"he left before the privatisation that created Qinetiq, and some very wealthy former Mandarins"
You're comparing apples with oranges!
@Wayland Sothcott 1
"He could have been a child kidnapping terrorists"
I hate to niggle... OK no I don't
I assume you mean "child-kidnapping terrorist", a terrorist who kidnaps children, not a "child kidnapping terrorists", a child who is kidnapping terrorists.
also: @John Ozimek RE: "Of course police can arrest in plain clothes...so long as they identify themselves."
The comment above by doody relates SPECIFICALLY to Section 44 stop & search powers.
Quoting from Section 44 "(2) An authorisation under this subsection authorises any constable in uniform to stop a pedestrian in an area or at a place specified in the authorisation and to search..."
You note it specifically specifies "any constable ***in uniform***", so if a plain-clothes officer stopped them, it was not covered by Section 44. This is a wise part of this stupid law, as otherwise people could easily be robbed by people pretending to be cops. It needs to be publicised.
XKCD 327 FTW
"Did you really name your son Robert'); DROP TABLE Students;--?"
"Oh yes, little Bobby Tables we call him"
"We've just lost this year's Student Records. I hope you're happy."
"And I hope you've learned to sanitize your database inputs."
Simple, cheap solution
If the powers that be need a simple, effective, cheap solution, then look no further.
What is done by "environmentalists" when a population in the animal kingdom reaches a point where it will start outstripping it's available resources (food etc.)? They cull them, i.e. they kill a load of them to the point where they can survive on their available resources. This has been very effective in the animal kingdom.
Humans are animals. There are now too many humans on the planet for the available resources (assuming we can't reduce the resources we use, which we all know is not going to happen significantly). So we need to kill a bunch of people to reduce the population to manageable levels, and limit population growth to manageable levels. Simples.
The funny thing is, I actually think this is the best solution available. I know it is not going to happen, but the population DOES need to decrease, and the sooner & quicker it happens, the better off the remaining population will be. I know it is not going to happen, but from a completely rational, unbiased viewpoint, and considering we do the same to animal populations, it should.
I believe that patents are a good thing, IF they are used as they were intended.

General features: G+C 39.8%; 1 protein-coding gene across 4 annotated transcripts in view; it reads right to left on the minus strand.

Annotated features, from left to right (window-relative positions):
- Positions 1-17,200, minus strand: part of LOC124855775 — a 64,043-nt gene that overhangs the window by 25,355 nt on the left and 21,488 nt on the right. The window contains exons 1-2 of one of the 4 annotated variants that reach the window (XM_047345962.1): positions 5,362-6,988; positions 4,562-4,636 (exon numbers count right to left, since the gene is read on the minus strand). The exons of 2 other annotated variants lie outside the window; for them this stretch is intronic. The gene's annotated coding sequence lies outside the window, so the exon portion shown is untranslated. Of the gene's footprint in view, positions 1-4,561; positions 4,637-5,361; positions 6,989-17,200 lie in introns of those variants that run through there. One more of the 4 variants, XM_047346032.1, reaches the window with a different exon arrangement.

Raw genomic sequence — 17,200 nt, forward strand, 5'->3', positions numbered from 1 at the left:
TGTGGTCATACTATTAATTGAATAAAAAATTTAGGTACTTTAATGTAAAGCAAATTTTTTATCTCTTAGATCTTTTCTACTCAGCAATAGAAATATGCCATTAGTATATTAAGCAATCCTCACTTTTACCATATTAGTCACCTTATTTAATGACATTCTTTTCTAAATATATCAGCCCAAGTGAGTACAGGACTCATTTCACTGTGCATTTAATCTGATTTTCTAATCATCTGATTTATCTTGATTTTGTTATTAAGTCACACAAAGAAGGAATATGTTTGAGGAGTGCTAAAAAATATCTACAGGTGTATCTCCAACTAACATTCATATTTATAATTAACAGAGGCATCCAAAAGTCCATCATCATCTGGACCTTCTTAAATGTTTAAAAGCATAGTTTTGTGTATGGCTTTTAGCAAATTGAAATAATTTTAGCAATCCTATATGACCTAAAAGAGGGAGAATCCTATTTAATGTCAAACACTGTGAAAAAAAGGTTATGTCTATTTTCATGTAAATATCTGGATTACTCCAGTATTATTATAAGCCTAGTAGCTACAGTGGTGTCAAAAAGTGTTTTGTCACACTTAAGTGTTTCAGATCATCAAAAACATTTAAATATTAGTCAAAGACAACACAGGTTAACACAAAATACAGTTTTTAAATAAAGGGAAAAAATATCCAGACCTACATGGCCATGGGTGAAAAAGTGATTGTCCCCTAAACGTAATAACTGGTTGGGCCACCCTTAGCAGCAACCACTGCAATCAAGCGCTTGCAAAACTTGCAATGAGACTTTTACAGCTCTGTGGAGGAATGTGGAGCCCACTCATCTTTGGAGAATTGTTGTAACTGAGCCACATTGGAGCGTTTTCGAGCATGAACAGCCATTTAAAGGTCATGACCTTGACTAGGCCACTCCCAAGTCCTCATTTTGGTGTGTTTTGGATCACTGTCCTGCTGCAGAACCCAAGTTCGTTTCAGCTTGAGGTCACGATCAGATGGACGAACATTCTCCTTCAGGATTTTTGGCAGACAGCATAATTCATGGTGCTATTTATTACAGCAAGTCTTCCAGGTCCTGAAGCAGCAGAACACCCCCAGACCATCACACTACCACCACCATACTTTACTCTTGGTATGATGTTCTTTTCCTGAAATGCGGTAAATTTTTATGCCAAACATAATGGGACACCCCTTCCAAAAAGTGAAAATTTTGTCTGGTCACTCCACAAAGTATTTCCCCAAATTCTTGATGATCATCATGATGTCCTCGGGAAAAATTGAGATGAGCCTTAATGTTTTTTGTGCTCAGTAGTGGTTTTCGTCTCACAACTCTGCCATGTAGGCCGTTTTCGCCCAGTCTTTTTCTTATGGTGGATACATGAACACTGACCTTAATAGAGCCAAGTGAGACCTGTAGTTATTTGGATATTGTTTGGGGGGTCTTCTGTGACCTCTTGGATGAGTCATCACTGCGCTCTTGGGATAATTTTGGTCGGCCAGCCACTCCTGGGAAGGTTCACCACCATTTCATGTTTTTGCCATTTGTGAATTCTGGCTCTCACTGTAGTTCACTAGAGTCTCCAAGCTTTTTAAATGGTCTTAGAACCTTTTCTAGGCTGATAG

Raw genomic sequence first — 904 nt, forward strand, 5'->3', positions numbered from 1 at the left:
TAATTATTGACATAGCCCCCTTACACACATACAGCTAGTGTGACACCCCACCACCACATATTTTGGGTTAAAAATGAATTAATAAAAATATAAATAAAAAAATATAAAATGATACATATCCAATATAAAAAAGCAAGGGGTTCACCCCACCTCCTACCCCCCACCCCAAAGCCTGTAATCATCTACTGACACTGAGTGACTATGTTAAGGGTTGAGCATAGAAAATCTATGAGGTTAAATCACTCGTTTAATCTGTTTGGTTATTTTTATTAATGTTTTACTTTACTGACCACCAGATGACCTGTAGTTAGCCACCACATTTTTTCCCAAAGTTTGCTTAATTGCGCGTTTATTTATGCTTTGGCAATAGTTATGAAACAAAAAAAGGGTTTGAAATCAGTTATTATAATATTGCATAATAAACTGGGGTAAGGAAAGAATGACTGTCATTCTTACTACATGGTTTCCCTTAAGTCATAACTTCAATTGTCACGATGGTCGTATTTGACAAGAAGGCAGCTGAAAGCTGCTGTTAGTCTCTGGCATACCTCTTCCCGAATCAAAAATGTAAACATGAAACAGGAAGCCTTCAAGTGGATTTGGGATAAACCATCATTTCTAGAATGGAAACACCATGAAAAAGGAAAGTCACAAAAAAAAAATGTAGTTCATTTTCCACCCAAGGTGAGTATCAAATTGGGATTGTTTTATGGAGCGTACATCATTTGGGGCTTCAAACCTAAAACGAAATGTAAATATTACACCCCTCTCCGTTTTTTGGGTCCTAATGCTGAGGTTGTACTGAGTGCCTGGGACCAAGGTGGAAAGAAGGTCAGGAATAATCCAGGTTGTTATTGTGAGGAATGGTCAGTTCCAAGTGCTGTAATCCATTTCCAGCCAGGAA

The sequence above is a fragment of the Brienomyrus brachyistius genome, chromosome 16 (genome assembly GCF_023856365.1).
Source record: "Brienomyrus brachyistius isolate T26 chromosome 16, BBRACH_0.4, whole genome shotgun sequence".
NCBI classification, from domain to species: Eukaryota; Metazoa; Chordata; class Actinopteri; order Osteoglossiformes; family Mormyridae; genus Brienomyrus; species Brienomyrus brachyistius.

However, I do believe that patents should be invalidated if the inventor (or owner of the patent) has no intention of putting it to use, as this goes against the fundamental reasons for patents existing in the first place. If this condition was in the patent (if challenged you must prove you are not just sitting on the patent) then trolls would be out of business, and technology would advance, just as patents were designed for.
Making patent infringement a criminal offence may help protect the small-fry mentioned above, but it would be more likely to stifle innovation further, and so is not an option. What we really need is a way for the small business or individual to be able to take on a big corp who has infringed his patent without incurring crippling legal fees, and enduring lengthy proceedings. Maybe a sepparate procedure which allows a very quick way to force a review of the alleged infringement, and force an injunction against the big corporation. After this is done, a civil suit could begin, possibly with some sort of legal aid or other government-supplied help (income-assessed, or course) to ensure the protection of the invention. IANAL, I am not sure what help is out there already, and I havent had time to think this through fully, but something needs to change to bring patent law back in line with it's original purpose.
... my 2p
I generally agree with a system like this, but Jason Bloomberg's comment is valid. A tiered warning would be much better, maybe 3-tier (discrete buzz from pager, beep from pager, announcement over tanoy). This helps counter errors in the system, and simple lapses in concentration by over worked hospital staff.
Also, Evil Auditor makes a good point. Cleaners in hospitals are just like cleaners everywhere, when cleanliness in a hospital needs to be taken much more seriously. They should be better trained, better equipped, and better paid. This would both encourage and allow cleaners in hospitals to take pride in their work, and punishments for not doing so would have to be fairly harsh too.
But will this sort of thing happen over here, in our NHS? We all know the answer...
Not so bad
"With electrically-powered solid state lasers going from strength to strength in recent years, the ABL's chem-ray tech is looking more and more like a dead end."
This is not a bad thing for the project.